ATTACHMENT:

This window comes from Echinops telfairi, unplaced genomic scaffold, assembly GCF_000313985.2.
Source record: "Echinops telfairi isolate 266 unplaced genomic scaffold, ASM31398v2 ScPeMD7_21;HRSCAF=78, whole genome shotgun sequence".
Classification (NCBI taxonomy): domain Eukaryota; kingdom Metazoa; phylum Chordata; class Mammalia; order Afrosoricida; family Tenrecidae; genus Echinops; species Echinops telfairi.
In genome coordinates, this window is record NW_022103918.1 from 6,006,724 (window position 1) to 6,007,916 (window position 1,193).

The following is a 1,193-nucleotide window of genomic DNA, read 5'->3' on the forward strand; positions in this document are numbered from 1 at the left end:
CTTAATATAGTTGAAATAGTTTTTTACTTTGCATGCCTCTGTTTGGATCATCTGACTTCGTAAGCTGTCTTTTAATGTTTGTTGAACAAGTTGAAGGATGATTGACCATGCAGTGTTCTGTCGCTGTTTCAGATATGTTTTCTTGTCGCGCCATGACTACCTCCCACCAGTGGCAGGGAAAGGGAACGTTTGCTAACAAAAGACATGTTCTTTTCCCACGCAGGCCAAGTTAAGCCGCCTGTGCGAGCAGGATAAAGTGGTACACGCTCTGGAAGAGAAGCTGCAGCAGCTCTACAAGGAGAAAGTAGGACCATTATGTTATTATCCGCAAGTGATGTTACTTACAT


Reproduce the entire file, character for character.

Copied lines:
This window comes from Echinops telfairi, unplaced genomic scaffold, assembly GCF_000313985.2.
Source record: "Echinops telfairi isolate 266 unplaced genomic scaffold, ASM31398v2 ScPeMD7_21;HRSCAF=78, whole genome shotgun sequence".
Classification (NCBI taxonomy): domain Eukaryota; kingdom Metazoa; phylum Chordata; class Mammalia; order Afrosoricida; family Tenrecidae; genus Echinops; species Echinops telfairi.
In genome coordinates, this window is record NW_022103918.1 from 6,006,724 (window position 1) to 6,007,916 (window position 1,193).

The following is a 1,193-nucleotide window of genomic DNA, read 5'->3' on the forward strand; positions in this document are numbered from 1 at the left end:
CTTAATATAGTTGAAATAGTTTTTTACTTTGCATGCCTCTGTTTGGATCATCTGACTTCGTAAGCTGTCTTTTAATGTTTGTTGAACAAGTTGAAGGATGATTGACCATGCAGTGTTCTGTCGCTGTTTCAGATATGTTTTCTTGTCGCGCCATGACTACCTCCCACCAGTGGCAGGGAAAGGGAACGTTTGCTAACAAAAGACATGTTCTTTTCCCACGCAGGCCAAGTTAAGCCGCCTGTGCGAGCAGGATAAAGTGGTACACGCTCTGGAAGAGAAGCTGCAGCAGCTCTACAAGGAGAAAGTAGGACCATTATGTTATTATCCGCAAGTGATGTTACTTACAT